Phase Four of the Marvel Cinematic Universe began in July of 2021 with the film Black Widow, after being delayed due to the Covid-19 pandemic. This latest phase not only has eleven movies debuting within the next two years but also includes 13 limited edition television series to be streamed on Disney+. So far, Marvel has released three of these series, Starting with WandaVision, then The Falcon and the Winter Soldier, and Loki with the fourth show, Hawkeye, debuting on November 24, 2021. As one might imagine, Hawkeye will focus on the character of Clint Barton/Hawkeye (Jeremy Renner; The Hurt Locker) only not in the manner you might expect.
After the snap, Barton lost his whole family and spent the next five years as a depressed, angry vigilante named Ronin. However, when the remaining avengers united and defeated Thanos, Barton's family returned, and he hung up his vigilante suit for good. Fast forward a few years and imagine Barton's surprise when Ronin reemerges in New York City only to find out it is actually a twenty-two-year-old archery and fencing champion named Kate Bishop (Hailee Steinfeld; Bumblebee) who, it turns out, idolizes Hawkeye (hence the archery champion status).
Renner was always a terrific choice to portray Hawkeye with his brooding demeanor and quiet, reserved nature and the first two episodes of the limited series on Disney+ maintain those qualities in the character. Steinfeld is a wonderful actress who has a knack for portraying intelligent, sarcastic, and athletic females and Kate Bishop doesn't stray far from that mold. Vera Farmiga (Bates Motel) plays Kate's mother, Eleanor, which frankly underutilizes the award-winning actress, at least in the first two episodes. Though not yet introduced on the show, Florence Pugh (Knives Out) is supposed to be reprising her role as Yelena Belova, a trained spy, and assassin who has a pseudo-familial connection to Barton's best friend, Natasha Romanoff (Scarlett Johansson; Black Widow).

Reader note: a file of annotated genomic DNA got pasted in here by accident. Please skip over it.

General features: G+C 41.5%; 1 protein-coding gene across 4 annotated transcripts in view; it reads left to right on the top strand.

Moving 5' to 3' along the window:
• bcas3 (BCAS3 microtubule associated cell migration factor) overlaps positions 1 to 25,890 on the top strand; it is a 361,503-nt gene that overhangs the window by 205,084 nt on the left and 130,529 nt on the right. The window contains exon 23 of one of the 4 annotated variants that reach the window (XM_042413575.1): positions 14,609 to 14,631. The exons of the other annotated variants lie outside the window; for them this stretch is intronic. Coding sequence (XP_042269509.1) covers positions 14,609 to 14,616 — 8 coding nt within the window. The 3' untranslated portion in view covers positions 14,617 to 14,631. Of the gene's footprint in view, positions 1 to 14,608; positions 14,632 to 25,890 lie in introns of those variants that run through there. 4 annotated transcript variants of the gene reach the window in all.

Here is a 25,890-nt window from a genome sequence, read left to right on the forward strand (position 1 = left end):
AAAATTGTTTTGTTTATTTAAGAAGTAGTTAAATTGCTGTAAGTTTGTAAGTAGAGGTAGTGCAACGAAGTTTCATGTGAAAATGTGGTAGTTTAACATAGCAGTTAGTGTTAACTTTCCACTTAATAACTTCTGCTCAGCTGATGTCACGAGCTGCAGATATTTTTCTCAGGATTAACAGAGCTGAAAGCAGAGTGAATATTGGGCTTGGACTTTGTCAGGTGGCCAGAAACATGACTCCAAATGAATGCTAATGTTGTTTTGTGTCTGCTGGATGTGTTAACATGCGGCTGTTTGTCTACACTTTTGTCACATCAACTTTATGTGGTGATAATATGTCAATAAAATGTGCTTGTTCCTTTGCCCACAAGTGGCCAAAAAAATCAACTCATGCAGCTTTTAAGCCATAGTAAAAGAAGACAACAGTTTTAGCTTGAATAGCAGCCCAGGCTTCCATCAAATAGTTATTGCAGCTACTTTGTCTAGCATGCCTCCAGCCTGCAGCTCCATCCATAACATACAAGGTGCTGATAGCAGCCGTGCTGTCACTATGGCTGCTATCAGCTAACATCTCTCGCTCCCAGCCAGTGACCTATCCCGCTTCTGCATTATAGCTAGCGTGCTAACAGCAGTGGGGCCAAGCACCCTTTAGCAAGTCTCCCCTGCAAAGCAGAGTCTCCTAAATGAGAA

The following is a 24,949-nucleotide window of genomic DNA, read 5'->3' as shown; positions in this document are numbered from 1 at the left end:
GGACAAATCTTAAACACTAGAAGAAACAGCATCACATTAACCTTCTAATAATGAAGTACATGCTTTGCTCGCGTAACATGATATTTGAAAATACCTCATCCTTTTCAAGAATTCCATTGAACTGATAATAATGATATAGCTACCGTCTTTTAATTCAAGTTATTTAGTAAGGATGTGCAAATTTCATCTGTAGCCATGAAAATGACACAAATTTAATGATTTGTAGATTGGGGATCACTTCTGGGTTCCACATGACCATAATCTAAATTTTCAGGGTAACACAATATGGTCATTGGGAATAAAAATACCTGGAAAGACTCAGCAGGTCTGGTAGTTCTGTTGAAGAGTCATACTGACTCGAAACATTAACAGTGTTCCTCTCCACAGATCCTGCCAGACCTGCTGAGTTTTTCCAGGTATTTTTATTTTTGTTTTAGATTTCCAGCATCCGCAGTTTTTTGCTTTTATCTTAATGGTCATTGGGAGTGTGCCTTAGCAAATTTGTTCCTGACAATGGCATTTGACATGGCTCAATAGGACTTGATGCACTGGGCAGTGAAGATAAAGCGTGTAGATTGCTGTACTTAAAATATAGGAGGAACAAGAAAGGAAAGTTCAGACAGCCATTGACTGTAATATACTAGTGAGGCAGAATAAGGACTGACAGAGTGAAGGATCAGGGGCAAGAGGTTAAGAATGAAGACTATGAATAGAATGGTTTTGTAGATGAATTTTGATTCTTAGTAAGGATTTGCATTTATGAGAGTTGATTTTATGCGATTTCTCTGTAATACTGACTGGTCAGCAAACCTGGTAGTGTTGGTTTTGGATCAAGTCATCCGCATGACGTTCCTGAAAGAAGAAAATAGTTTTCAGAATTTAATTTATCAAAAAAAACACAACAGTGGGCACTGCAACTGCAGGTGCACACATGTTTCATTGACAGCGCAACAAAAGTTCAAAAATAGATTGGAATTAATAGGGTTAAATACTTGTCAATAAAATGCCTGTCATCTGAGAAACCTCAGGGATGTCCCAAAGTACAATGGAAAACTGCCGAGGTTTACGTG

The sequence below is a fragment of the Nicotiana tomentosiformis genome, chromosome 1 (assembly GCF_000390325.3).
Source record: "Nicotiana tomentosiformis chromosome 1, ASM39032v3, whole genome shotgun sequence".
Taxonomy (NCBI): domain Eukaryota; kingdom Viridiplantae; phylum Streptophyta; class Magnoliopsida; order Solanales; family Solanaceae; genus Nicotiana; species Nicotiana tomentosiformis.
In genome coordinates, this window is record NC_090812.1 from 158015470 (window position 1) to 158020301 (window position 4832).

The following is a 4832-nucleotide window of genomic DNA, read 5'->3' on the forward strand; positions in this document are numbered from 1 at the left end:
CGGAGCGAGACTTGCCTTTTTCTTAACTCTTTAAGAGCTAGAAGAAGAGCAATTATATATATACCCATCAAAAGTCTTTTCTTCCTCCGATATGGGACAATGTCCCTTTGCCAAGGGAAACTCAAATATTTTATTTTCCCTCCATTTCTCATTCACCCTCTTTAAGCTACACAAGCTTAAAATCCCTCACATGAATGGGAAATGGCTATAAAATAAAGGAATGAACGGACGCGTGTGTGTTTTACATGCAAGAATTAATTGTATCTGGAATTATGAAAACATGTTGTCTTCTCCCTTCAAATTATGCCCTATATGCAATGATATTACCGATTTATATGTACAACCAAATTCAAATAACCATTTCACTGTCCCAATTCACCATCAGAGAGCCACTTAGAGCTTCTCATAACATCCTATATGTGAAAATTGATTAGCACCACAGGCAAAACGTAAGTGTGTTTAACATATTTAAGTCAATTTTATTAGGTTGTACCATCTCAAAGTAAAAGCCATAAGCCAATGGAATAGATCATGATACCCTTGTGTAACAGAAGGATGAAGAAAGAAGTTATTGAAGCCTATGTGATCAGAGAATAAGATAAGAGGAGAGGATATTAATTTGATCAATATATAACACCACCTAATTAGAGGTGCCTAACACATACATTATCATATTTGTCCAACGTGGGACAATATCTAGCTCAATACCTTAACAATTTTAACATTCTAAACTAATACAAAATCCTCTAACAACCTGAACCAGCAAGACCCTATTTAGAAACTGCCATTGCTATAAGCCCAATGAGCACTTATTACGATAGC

As with all Disney productions, the aesthetics and quality of the costumes, sets, training, filming, etc. are what the public has come to expect from the global company. These features were present in the first three series - WandaVision, The Falcon and the Winter Soldier, and Loki - and I have no doubts they will continue into the next Marvel productions. And while there are ambitious plans for additional shows and, of course, more movies, it will be interesting to see if these snippets of these individual characters will burn audiences out on the whole Marvel Universe or reignite their passion for the franchise.
When the idea of these vignettes first came about, I was a little skeptical, but I love the Wanda/Scarlett Witch and Vision characters, so I was interested in seeing the show. Pleasantly surprised at how much I enjoyed the episodes I was excited to see the next set. Sadly, The Falcon and the Winter Soldier was a disappointment, which again made me hesitant about Loki. Luckily, Loki, while being rather odd, was better than Marvel's second attempt at a miniseries. Only time will tell if Hawkeye can live up to the potential it created with the first two episodes, but so far this is my favorite of all the Marvel shows so far.
The first two episodes of Hawkeye set the stage nicely, offering a taste of what's to come in the remaining four. From witty banter between Bishop and Barton and numerous action scenes to shady dealings and dishonest people, Hawkeye promises to deliver some excellent fight choreography and equally as exciting dialogue. Where this story will end up is only partially anyone's guess (since these characters already exist in the comic book realm) but based on the first two episodes, you will want to be along for the ride.